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On June 6, 2011, in Health conditions, MEDICAL FACTS, by Dr. Tuchinsky

What is celiac disease?

Celiac disease, also known as gluten-sensitive enteropathy or celiac sprue is a multisystem disorder that affects 1% of American population. Gluten is a protein in wheat, rye and barley. In susceptible individuals, their immune systems mistakes gluten antigen for a pathogen and initiates an inflammatory response, which damages intestinal wall mucosa. This in turn leads to the poor intestinal absorption of food and vitamin and nutrient deficiencies.

 Signs and symptoms of celiac disease.

Celiac disease can present itself within many other organs, causing a specific rash called (dermatitis herpetiformis) on elbows and buttocks, or affecting nerve endings, blood cells or reproductive organs. The prevalence of celiac disease in the US has been on the rise in the last few decades but it may also have to do with physicians becoming more aware of the disease and learning to identify it earlier.

However, most of the time celiac disease still goes unrecognized for many years and some people go through their lives without ever receiving the correct diagnosis (it can often be mistaken for Irritable Bowel Syndrome). It is more often found in people who have other autoimmune disorders, such as Type I diabetes or thyroid disease.

Most common presenting symptoms are gastrointestinal problems (diarrhea, heartburn, weight loss, and a lot of gas). However, it can also present with fatigue, miscarriages, rashes, joint pain, depression, headaches and a myriad of other problems. This “great mimicker” feature is what makes it so tricky to recognize celiac disease. The initial screening test is serum anti-tTG IgA antibody. If it is positive, then the diagnosis should be confirmed by small bowel biopsy done through endoscopy.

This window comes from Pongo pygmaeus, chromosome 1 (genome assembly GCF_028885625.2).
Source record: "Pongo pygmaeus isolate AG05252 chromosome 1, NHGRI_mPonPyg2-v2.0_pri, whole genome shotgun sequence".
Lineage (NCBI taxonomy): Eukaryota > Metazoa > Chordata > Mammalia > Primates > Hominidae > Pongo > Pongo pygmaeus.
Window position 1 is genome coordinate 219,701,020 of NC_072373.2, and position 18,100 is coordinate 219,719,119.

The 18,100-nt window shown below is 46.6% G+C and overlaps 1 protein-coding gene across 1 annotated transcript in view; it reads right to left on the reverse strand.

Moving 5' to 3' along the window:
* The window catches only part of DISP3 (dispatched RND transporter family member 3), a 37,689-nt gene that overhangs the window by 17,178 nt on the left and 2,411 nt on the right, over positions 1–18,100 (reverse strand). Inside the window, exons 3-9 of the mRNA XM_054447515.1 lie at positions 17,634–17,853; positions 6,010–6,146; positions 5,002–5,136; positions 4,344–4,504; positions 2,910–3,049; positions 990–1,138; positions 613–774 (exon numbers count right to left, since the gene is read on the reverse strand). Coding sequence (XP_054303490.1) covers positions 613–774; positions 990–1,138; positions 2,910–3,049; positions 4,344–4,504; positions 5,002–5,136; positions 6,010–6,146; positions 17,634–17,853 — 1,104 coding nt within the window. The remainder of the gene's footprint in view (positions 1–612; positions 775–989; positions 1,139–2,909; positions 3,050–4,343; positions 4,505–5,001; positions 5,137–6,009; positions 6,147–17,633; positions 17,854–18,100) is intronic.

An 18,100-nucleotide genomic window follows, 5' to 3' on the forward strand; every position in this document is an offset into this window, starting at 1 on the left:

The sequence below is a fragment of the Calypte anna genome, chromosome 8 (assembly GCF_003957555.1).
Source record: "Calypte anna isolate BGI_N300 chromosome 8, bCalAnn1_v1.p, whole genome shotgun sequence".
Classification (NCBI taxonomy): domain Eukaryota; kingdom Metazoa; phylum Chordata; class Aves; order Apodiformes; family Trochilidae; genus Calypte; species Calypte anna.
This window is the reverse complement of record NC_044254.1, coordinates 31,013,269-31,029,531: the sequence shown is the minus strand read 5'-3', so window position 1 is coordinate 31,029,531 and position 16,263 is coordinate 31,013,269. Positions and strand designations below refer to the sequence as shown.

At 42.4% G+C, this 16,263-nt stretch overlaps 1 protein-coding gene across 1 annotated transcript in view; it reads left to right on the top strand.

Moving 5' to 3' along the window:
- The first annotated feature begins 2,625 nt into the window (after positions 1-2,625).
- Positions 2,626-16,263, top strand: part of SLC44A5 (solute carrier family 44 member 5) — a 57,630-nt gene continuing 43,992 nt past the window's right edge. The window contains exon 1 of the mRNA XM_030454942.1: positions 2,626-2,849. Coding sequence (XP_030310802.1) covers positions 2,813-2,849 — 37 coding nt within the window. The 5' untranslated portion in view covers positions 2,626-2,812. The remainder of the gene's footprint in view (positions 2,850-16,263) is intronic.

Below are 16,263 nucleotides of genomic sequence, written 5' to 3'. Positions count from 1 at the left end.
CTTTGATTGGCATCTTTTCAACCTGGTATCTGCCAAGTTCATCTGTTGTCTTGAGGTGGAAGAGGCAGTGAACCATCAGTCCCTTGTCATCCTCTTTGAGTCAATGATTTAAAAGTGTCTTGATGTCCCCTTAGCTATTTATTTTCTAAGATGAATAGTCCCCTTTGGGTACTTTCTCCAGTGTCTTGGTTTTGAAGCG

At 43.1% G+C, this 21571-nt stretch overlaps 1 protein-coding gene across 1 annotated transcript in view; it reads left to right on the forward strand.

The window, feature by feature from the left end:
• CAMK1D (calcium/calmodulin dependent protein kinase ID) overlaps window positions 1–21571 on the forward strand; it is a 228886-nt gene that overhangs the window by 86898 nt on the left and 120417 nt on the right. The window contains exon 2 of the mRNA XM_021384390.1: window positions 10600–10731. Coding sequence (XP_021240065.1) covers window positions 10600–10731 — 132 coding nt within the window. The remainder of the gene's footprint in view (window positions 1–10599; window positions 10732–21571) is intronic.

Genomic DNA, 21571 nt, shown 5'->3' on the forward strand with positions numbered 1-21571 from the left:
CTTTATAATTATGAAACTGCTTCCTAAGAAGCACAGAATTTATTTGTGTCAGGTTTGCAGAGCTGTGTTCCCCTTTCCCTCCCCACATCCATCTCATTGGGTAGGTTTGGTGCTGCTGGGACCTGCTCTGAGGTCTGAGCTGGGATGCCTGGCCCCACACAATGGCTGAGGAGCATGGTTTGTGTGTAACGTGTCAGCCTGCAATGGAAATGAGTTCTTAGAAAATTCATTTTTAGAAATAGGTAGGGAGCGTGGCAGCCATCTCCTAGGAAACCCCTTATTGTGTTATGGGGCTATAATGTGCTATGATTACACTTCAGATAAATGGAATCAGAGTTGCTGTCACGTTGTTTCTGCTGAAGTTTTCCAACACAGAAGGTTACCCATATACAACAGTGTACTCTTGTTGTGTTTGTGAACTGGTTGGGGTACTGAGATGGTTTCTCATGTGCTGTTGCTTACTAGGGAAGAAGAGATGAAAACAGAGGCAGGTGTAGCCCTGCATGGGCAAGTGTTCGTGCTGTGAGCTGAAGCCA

Treatment and prevention.

The only existing treatment is religious adherence to gluten free diet, which is very cumbersome and difficult to achieve, because most of the foods in our diet are rich in gluten. Not only dietary but also even some other non-edible items, such as lipstick of some medications may contain gluten. It requires significant amount of knowledge, planning and discipline. Patients are recommended to take supplements of fat-soluble vitamins (D, E, A and K), B12, B6 folic acid and iron. Long-term complications include intestinal cancer and liver disease. The longer a person goes undiagnosed and untreated, the greater the risk for long-term complications.

CLICK HERE for tips for staying gluten-free while dining out, from the Gluten Intolerance Group:


Image: Suat Eman /



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